A Bright Spot During a Dark Time

October 6, 2022

Disaster deployments can be challenging for first responders – from the time away from home to long-hours, austere conditions and visibility to heartbreaking devastation. However, sometimes a call comes along that can make all of the difficult moments of a deployment completely worthwhile. For American Medical Response (AMR) Nashville paramedic Ty Curtsinger and Physician’s Transport Service EMT David Janney of Spotsylvania, VA, that call actually came as a bit of a surprise. 

After Hurricane Ian made landfall in Southwest Florida, American Medical Response deployed over 300 first responders in response to the devastating Category 4 storm. Curtsinger and Janney were deployed to the hard-hit area of Lee County.

The pair expected to help respond to 911 calls and interfacility transfer requests from area hospitals to help alleviate strain on the local emergency medical system. 

“We were up next in the line of ambulances that were going out for the night,” said Curtsinger. “We were assigned to run 911 calls, but our first call was an interfacility transfer, which I thought was a little weird, but we didn’t mind. We were ready to do whatever was needed.” 

When they arrived at the sending hospital, Curtsinger and Janney learned they would be transporting a patient who was in active labor. 

“I thought to myself that I had run this kind of call a million times back at home and have never had any deliveries, but as we are moving the patient out to the ambulance, they mentioned that they were trying not to push,” said Curtsinger.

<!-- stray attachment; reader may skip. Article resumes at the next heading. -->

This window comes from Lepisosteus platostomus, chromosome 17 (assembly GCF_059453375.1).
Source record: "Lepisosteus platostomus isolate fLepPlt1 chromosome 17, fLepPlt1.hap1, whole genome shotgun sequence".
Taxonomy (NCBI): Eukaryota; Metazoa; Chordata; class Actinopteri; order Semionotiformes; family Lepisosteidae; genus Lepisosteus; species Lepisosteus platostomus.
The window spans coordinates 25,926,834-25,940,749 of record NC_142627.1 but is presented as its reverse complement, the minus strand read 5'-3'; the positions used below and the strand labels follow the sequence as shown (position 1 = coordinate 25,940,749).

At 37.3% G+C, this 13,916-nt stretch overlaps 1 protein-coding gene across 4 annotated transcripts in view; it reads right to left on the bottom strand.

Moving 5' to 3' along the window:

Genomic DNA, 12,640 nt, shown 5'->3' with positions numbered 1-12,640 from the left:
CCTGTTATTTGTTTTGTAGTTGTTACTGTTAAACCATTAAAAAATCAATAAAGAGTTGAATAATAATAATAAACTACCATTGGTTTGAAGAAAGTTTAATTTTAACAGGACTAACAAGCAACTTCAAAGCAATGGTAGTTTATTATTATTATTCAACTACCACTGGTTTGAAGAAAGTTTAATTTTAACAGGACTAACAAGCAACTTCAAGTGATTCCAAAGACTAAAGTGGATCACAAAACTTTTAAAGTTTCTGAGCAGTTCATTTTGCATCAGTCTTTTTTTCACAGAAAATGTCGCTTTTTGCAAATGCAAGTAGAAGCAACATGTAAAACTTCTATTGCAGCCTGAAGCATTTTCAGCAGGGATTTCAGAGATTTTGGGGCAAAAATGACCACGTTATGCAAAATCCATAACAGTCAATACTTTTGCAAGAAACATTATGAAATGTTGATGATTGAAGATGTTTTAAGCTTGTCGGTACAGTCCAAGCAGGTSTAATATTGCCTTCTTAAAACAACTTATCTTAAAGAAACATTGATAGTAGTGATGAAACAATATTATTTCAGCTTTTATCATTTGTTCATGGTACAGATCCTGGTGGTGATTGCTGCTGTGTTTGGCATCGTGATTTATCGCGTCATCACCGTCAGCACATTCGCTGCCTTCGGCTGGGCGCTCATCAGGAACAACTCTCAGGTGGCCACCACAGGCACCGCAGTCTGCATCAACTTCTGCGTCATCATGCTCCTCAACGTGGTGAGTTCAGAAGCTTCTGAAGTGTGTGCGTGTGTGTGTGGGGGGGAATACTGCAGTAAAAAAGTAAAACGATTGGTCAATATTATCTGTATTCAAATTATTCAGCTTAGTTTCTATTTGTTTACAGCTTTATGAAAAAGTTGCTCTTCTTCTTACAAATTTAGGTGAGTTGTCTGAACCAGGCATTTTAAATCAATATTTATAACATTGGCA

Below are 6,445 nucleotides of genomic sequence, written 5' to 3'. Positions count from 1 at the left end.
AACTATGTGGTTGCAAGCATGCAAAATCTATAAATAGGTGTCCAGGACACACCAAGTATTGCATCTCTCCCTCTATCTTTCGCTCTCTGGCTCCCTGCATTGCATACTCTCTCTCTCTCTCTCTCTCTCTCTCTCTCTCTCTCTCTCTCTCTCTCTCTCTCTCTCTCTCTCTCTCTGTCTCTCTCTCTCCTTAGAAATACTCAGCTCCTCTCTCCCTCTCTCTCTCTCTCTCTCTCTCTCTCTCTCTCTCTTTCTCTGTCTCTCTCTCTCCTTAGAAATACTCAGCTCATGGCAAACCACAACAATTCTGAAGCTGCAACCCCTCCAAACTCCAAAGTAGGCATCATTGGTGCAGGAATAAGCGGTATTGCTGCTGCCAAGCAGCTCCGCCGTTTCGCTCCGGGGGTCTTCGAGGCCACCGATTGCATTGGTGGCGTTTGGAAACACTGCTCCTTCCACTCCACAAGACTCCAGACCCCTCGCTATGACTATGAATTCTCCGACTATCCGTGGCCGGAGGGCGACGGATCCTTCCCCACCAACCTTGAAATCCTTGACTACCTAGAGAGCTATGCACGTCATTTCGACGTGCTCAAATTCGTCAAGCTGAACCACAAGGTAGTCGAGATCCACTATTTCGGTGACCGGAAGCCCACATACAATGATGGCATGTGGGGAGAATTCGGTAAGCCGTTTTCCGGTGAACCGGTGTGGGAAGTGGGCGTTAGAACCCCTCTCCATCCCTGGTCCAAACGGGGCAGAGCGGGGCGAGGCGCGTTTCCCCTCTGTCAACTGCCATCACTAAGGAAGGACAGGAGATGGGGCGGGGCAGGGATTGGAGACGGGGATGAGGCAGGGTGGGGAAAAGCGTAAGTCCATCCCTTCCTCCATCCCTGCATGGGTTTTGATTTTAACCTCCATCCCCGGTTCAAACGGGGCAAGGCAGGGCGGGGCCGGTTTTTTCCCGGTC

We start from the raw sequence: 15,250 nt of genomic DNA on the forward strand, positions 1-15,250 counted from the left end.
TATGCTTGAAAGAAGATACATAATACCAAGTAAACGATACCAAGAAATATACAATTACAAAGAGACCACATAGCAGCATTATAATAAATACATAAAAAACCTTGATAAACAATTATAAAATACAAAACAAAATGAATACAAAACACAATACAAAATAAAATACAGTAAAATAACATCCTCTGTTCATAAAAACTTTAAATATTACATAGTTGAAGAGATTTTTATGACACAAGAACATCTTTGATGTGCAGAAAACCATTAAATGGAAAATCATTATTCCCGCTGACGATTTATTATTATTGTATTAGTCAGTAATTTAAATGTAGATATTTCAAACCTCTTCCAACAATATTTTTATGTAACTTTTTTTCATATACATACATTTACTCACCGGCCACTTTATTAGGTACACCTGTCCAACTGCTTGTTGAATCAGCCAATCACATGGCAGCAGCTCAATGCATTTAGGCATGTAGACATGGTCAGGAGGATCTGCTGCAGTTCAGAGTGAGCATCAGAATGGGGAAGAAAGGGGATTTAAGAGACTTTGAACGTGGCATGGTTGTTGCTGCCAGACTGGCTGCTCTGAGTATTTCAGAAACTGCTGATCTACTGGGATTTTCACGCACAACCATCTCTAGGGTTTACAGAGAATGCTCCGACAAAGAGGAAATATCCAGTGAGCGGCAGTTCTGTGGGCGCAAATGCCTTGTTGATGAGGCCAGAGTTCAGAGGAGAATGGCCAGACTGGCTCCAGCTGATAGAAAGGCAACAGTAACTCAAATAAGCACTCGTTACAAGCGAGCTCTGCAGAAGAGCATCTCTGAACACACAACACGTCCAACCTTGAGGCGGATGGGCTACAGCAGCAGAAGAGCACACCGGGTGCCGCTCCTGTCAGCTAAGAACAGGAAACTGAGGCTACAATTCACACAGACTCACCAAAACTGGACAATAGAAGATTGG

A little way into the transport, the patient’s contractions moved to five minutes apart. However, just two minutes later, the patient stated that they needed to push – and right away.

Just moments later, Curtsinger helped deliver a healthy baby.

“I could hear Ty speaking to me from the back of the ambulance, and it sounded like he was telling me to pull over,” said Janney. “I glanced over at the patient’s spouse and asked if I heard him correctly, and then, all of a sudden, we both heard the baby cry.”

After finding a safe spot to pull the ambulance over, Janney joined Curtsinger in the back of the ambulance to make sure that both mother and baby were well taken care of before they resumed their journey to the receiving hospital.

“We had never been to this community before, so we were relying on our GPS to get us to the hospital, but when we arrived, the doors to the hospital were locked,” said Janney.

After finding an open door and a hospital staff member, Janney and Curtsinger were able to get their patients to the right department.

“When we walked in, all the clinical staff had shocked looks on their faces because the patient was holding the baby.”

The hospital staff immediately checked out both patients and ensured that both mother and child were stable.

“To be honest, this was an unreal experience,” said Curtsinger. “Afterward, I kept saying that this call made the whole deployment worth it.”

Janney, while incredibly happy about the great outcome of the call, was disappointed he wasn’t the one to deliver the baby.

“Back home, I work in volunteer EMS, and I always tell people that after seven years, I still haven’t had the chance to deliver a baby.” Janney said. “But this was good enough for me. I am happy I got to be part of it. It was exhilarating.”

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